I guess I am trying to figure out what the best route would be to save money. Because if they are 1:1 why would I fill and drain the power walls could I just leave them at 100% and use PG&E as the "power wall". Leaving the reserve at 100%?

That would not cancel out. The annual true up totals are by rate period, so winter peak, winter off-peak, summer peak and summer off peak. If you are on EV2 there is also partial peak in both summer and fall.

The PW cost savings mode will switch to powering the house at the start of peak and send any solar to the grid.
 
  • Informative
Reactions: run-the-joules

jaed

Member
Jan 6, 2017
69
84
California
So in an effort to figure out the best way to save money might be. Setup my system so it fills up the batteries by 3pm my peak time. Then all excess solar goes back to the grid at a higher rate in keeping enough available to get me through the peak times after the sun goes down?

Is that how other people are doing it?
I have a somewhat large system of 19kw solar and 4 Powerwalls but my main house and in-law unit are both ran off the system so we can't fully offset during the winter and mostly offset during the summer.
 

getakey

Active Member
Jan 28, 2020
1,223
403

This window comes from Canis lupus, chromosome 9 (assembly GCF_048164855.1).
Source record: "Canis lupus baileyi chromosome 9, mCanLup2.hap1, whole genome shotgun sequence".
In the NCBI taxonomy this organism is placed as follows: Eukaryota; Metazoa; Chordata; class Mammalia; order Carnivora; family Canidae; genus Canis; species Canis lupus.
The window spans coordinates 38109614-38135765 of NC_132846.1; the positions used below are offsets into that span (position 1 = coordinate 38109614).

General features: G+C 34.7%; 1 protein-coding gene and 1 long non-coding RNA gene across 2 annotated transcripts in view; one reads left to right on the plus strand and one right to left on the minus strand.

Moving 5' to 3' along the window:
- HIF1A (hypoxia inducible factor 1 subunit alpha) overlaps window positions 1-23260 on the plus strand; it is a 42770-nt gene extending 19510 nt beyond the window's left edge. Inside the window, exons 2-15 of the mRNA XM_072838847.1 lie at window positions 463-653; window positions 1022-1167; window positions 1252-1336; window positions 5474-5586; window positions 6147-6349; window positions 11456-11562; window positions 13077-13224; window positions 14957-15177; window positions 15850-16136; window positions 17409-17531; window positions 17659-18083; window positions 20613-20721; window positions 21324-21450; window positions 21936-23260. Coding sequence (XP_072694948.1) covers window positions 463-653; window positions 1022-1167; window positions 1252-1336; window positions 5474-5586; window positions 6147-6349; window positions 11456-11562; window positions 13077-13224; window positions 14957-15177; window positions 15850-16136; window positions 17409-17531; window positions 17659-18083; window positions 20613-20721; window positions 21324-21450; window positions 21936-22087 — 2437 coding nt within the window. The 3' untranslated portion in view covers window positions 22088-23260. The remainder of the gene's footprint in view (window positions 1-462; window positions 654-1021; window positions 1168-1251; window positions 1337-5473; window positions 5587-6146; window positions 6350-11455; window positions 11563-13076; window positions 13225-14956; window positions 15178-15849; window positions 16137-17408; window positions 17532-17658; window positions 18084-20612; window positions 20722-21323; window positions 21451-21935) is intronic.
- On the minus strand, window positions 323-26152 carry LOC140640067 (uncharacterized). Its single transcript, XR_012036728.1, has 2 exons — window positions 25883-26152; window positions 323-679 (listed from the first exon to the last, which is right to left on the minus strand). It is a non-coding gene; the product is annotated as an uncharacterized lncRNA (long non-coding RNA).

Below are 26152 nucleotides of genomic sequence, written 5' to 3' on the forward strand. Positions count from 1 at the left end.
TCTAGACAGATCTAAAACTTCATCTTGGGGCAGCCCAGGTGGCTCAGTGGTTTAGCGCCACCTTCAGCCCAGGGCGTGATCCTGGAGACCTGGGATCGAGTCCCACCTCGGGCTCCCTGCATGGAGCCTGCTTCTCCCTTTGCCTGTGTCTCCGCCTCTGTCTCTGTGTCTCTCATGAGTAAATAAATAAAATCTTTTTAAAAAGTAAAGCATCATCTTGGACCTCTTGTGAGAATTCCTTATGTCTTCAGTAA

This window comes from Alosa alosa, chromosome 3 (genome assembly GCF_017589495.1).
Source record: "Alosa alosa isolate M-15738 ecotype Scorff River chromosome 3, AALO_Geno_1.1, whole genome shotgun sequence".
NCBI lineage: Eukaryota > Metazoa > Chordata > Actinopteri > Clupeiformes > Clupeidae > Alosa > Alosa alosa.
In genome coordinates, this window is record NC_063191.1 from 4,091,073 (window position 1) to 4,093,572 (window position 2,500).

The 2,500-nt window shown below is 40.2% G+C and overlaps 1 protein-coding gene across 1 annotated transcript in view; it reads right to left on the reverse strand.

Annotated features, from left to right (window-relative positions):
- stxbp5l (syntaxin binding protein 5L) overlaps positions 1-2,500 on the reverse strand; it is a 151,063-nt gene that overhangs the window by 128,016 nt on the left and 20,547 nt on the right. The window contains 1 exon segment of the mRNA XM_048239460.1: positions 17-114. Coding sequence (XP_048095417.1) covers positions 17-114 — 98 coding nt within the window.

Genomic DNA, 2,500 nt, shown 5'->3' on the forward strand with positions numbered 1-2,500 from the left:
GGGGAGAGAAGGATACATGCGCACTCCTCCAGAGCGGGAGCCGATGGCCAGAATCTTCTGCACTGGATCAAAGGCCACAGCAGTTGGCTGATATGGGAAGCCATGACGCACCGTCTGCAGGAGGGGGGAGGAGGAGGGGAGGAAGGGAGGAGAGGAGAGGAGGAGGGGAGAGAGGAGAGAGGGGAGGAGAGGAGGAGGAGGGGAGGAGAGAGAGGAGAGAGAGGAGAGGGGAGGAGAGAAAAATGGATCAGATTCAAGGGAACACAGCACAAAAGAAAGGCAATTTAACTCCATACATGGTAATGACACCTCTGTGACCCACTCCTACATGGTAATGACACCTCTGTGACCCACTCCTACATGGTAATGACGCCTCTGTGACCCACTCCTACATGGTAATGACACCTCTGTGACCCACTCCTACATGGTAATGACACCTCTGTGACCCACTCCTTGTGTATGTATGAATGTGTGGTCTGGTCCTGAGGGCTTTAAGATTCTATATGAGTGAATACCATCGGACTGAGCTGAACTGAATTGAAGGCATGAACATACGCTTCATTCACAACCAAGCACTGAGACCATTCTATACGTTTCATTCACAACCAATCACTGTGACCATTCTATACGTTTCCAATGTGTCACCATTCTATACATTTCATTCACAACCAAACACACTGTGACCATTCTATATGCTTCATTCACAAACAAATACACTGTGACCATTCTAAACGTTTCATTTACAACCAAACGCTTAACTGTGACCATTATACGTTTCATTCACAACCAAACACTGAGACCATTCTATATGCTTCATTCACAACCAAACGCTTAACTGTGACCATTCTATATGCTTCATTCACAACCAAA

95762
So in an effort to figure out the best way to save money might be. Setup my system so it fills up the batteries by 3pm my peak time. Then all excess solar goes back to the grid at a higher rate in keeping enough available to get me through the peak times after the sun goes down?

Is that how other people are doing it?
I have a somewhat large system of 19kw solar and 4 Powerwalls but my main house and in-law unit are both ran off the system so we can't fully offset during the winter and mostly offset during the summer.

yes, charge PWs during low rate and power house through peak rate to send as much solar back to grid during peak as possible
I'm ssurprised you cannot make it through Peak on PWs during the winter with that big a system. Electric heat?
 

jaed

Member
Jan 6, 2017
69
84
California